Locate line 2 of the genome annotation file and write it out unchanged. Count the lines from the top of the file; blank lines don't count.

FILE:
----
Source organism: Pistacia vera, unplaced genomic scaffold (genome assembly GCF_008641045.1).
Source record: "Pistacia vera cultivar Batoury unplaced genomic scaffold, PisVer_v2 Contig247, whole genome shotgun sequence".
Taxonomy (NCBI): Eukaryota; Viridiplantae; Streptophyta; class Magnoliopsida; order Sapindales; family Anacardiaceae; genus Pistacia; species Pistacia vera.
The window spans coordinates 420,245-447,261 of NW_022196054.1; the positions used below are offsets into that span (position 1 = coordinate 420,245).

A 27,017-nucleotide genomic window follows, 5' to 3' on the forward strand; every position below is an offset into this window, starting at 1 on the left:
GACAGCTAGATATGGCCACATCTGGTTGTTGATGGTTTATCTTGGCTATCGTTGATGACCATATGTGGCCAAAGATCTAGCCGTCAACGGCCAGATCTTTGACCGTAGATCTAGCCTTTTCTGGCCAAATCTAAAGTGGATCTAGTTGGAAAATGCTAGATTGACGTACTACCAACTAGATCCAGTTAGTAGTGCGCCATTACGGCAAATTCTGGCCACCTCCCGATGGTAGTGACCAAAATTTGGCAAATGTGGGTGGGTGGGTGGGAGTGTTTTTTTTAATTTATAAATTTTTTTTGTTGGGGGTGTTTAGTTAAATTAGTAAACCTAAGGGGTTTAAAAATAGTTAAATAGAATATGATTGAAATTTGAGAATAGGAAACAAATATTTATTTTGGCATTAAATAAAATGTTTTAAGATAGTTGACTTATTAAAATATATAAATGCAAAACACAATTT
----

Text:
Source record: "Pistacia vera cultivar Batoury unplaced genomic scaffold, PisVer_v2 Contig247, whole genome shotgun sequence".